While the demo did a fine job of showing off the game's impressive visuals, our attention was focused squarely on its combat system. Nihilistic reps on hand noted that Conan's fighting system would offer an accessible experience that, like Ninja Gaiden, would reward players who put time into understanding its nuances. The game will feature more than 100 different moves for you to master and use over the course of the adventure. To prevent you from falling into a rut and relying on the same two or three moves to get through the game, Nihilistic is aiming to have the computer-controlled enemies offer a more dynamic challenge and force you to mix up your repertoire and work slick moves such as parrying into your routine. Besides a robust mix of hacks, slashes, grapples, throws, and normal attacks, you'll earn special moves that will offer significant advantages over standard attacks. In addition, you'll have a chance to trigger Conan's "song of death" mode, which will enhance your attacks for a time. The mode is triggered by your momentum in battle, so the longer your combos are, the more you'll fill an onscreen meter that tracks your performance. Once you have enough momentum, you'll slip into the mode and enjoy some enhanced stats for a short stretch. In addition to Conan's standard hands-on physical attacks, the barbarian will be able to pick up and use any weapon or shield he can wrest from an opponent's hand (living or dead). You can choose to dual-wield with two weapons if you like or throw one if you have to deal with archers or other enemies with ranged attacks.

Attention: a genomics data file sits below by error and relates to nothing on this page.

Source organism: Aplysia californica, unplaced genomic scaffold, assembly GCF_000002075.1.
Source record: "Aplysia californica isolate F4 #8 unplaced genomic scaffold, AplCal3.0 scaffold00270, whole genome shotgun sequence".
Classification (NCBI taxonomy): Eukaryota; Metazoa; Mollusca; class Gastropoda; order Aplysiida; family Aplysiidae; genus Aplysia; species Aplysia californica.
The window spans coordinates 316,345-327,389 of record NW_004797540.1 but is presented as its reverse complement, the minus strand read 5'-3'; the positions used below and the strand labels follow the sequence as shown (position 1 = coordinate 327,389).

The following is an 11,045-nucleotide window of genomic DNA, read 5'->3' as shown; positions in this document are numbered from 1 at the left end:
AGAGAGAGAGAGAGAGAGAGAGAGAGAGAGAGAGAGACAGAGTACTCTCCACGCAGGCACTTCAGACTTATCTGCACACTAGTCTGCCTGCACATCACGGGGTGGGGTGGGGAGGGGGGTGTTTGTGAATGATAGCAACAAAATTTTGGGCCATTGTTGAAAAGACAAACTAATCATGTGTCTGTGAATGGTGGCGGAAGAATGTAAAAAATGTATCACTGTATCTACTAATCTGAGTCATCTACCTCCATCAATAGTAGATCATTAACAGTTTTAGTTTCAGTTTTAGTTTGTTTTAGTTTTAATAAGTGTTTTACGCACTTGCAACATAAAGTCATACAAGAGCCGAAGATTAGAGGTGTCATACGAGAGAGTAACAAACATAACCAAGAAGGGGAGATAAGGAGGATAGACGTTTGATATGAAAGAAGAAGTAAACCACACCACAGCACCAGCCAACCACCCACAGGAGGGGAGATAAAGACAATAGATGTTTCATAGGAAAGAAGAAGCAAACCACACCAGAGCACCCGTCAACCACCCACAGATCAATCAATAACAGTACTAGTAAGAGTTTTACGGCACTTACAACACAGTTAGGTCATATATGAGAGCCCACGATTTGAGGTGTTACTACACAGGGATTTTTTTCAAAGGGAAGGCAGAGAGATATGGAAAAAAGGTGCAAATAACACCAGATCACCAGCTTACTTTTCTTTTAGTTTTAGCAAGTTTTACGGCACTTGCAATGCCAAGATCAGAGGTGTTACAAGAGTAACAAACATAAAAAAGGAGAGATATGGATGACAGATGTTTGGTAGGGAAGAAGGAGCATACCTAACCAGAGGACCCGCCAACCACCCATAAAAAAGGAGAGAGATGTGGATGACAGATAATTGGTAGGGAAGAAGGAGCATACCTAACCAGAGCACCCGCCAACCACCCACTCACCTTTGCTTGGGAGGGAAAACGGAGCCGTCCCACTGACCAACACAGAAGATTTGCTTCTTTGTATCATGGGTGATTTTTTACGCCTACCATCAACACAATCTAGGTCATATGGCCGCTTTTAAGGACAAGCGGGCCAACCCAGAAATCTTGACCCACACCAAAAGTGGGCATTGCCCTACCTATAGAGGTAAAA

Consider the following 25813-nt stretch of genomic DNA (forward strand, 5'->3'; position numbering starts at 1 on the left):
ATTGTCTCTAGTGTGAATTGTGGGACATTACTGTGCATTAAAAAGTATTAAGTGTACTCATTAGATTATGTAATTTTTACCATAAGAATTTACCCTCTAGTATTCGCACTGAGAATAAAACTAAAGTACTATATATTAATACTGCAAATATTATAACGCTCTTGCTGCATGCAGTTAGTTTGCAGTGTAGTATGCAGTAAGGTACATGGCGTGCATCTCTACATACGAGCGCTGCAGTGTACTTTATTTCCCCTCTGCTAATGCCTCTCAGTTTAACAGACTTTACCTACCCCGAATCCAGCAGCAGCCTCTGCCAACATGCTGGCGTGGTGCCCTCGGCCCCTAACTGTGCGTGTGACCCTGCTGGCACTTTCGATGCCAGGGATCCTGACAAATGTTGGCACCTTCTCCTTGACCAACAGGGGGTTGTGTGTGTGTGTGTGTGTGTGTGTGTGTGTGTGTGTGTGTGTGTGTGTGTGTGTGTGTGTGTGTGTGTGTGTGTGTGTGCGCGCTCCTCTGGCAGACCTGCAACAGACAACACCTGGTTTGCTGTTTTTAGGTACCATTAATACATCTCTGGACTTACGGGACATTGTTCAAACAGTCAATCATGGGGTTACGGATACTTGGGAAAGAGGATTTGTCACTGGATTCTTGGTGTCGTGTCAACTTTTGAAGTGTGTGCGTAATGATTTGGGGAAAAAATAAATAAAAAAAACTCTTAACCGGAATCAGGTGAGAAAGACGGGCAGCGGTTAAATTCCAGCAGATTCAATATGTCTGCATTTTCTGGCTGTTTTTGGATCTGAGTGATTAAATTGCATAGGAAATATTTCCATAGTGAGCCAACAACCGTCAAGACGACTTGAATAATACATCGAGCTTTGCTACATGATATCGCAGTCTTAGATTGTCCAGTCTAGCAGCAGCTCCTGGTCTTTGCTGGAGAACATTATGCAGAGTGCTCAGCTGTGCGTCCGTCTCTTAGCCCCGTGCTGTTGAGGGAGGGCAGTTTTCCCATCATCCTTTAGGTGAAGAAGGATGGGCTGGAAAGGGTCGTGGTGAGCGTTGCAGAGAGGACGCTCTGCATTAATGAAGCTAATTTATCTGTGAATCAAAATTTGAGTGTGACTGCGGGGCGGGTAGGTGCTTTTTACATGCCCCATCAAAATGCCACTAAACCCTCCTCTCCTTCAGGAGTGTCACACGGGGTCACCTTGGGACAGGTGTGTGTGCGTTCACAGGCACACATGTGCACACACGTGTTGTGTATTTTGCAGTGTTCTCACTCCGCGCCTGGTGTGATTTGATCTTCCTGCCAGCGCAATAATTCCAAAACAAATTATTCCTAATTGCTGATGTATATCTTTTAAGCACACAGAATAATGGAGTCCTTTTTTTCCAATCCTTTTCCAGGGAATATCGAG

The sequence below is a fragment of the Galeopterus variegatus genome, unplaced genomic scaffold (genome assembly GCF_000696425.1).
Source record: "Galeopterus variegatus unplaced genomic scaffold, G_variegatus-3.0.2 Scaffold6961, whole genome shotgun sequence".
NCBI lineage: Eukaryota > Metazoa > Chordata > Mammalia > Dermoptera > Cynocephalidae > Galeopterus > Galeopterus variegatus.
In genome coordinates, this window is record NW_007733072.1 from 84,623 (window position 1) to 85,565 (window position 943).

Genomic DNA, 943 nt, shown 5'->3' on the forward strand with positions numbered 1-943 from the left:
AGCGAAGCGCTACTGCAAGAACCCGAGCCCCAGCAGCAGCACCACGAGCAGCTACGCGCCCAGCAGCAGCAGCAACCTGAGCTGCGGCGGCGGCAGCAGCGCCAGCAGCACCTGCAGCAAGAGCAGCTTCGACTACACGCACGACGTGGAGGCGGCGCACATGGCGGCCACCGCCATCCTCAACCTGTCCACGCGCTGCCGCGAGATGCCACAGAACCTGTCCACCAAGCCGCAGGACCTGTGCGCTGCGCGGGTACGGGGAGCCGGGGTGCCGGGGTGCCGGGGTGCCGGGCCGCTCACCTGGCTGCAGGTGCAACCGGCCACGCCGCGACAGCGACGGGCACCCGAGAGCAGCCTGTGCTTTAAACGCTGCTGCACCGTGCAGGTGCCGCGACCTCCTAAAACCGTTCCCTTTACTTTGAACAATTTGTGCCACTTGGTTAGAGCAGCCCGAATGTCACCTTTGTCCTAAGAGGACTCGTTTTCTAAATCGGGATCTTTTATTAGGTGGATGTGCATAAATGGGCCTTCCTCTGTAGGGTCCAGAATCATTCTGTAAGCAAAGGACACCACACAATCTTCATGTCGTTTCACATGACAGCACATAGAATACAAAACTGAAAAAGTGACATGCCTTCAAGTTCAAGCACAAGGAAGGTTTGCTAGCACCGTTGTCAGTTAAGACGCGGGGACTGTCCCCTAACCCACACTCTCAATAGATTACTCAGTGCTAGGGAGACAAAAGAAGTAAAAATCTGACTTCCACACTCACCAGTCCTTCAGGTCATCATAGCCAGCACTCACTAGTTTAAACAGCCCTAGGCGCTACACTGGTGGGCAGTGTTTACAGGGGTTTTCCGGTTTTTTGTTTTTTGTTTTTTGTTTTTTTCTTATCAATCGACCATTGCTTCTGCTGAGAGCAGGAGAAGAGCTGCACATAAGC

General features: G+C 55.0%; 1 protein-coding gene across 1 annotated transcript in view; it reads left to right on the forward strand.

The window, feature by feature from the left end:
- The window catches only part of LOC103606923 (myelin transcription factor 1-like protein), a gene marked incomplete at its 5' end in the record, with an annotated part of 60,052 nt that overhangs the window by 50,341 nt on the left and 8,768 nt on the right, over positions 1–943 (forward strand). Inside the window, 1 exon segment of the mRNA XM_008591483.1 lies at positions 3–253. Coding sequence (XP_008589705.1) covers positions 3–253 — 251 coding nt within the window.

As we've mentioned, the visuals were looking good. Given the game's early state, there were frame-rate issues, but the game looked very sharp. Conan looked good and moved pretty well. His attack animation and the many creative ways we saw him kill his foes were satisfying. The environments were suitably shiny and pretty to look at. The areas featured a nice amount of variety that was well in line with Conan lore.

Though our demo gave us a good taste of what to expect from Conan, we had to hit up Nihilistic to find out what else the game has in store for prospective barbarians. An experience system will let you level up and buff up your killing skills. Special attacks and special finishers are also in the game to help you dispatch your enemies with some style. The game will also feature some low-key puzzle solving that revolves around using the environment.

Based on what we saw, Conan is headed in a promising direction that's hitting all the right notes for a game starring the barbarian poster boy. There will be plenty of blood, bone snapping, and exotic locales to suit Conan's lifestyle. Though some elements are inspired from recent popular franchises, the game certainly seems to be getting the "murder people in fun and exciting ways" vibe we were hoping for. If you're a fan of Conan or enjoy doing horrible things to your foes, you'll want to keep an eye out for Conan when it ships early next year for the PlayStation 3 and Xbox 360. Look for more on the game in the coming months.